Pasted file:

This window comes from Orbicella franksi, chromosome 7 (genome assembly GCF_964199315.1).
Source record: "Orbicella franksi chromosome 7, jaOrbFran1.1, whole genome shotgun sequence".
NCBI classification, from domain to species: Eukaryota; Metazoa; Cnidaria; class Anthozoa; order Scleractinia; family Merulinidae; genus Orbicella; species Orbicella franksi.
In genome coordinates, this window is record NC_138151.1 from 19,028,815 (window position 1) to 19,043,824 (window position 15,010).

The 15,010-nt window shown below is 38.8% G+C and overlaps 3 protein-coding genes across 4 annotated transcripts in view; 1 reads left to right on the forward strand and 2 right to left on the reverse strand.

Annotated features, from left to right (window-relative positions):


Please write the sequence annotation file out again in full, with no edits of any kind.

This window comes from Orbicella franksi, chromosome 7 (genome assembly GCF_964199315.1).
Source record: "Orbicella franksi chromosome 7, jaOrbFran1.1, whole genome shotgun sequence".
NCBI classification, from domain to species: Eukaryota; Metazoa; Cnidaria; class Anthozoa; order Scleractinia; family Merulinidae; genus Orbicella; species Orbicella franksi.
In genome coordinates, this window is record NC_138151.1 from 19,028,815 (window position 1) to 19,043,824 (window position 15,010).

The 15,010-nt window shown below is 38.8% G+C and overlaps 3 protein-coding genes across 4 annotated transcripts in view; 1 reads left to right on the forward strand and 2 right to left on the reverse strand.

Annotated features, from left to right (window-relative positions):